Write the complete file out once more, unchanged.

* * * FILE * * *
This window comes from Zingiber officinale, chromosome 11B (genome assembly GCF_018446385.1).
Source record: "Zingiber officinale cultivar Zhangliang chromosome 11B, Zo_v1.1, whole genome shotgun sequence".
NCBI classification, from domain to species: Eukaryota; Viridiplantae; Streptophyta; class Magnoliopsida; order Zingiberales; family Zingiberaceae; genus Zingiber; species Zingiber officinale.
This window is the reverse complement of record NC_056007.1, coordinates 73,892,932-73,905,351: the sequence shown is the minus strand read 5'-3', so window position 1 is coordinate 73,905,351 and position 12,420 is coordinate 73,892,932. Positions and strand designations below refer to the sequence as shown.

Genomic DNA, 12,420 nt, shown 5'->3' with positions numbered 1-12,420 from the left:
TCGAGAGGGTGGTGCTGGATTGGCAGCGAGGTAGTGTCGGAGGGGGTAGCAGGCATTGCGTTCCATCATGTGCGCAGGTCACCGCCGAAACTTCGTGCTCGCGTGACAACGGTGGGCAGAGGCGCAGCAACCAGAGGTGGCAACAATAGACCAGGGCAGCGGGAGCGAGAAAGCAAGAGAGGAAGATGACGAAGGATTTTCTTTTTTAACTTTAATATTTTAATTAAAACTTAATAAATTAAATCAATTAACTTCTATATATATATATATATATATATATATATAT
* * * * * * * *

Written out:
This window comes from Zingiber officinale, chromosome 11B (genome assembly GCF_018446385.1).
Source record: "Zingiber officinale cultivar Zhangliang chromosome 11B, Zo_v1.1, whole genome shotgun sequence".
NCBI classification, from domain to species: Eukaryota; Viridiplantae; Streptophyta; class Magnoliopsida; order Zingiberales; family Zingiberaceae; genus Zingiber; species Zingiber officinale.
This window is the reverse complement of record NC_056007.1, coordinates 73,892,932-73,905,351: the sequence shown is the minus strand read 5'-3', so window position 1 is coordinate 73,905,351 and position 12,420 is coordinate 73,892,932. Positions and strand designations below refer to the sequence as shown.

Genomic DNA, 12,420 nt, shown 5'->3' with positions numbered 1-12,420 from the left:
TCGAGAGGGTGGTGCTGGATTGGCAGCGAGGTAGTGTCGGAGGGGGTAGCAGGCATTGCGTTCCATCATGTGCGCAGGTCACCGCCGAAACTTCGTGCTCGCGTGACAACGGTGGGCAGAGGCGCAGCAACCAGAGGTGGCAACAATAGACCAGGGCAGCGGGAGCGAGAAAGCAAGAGAGGAAGATGACGAAGGATTTTCTTTTTTAACTTTAATATTTTAATTAAAACTTAATAAATTAAATCAATTAACTTCTATATATATATATATATATATATATATATAT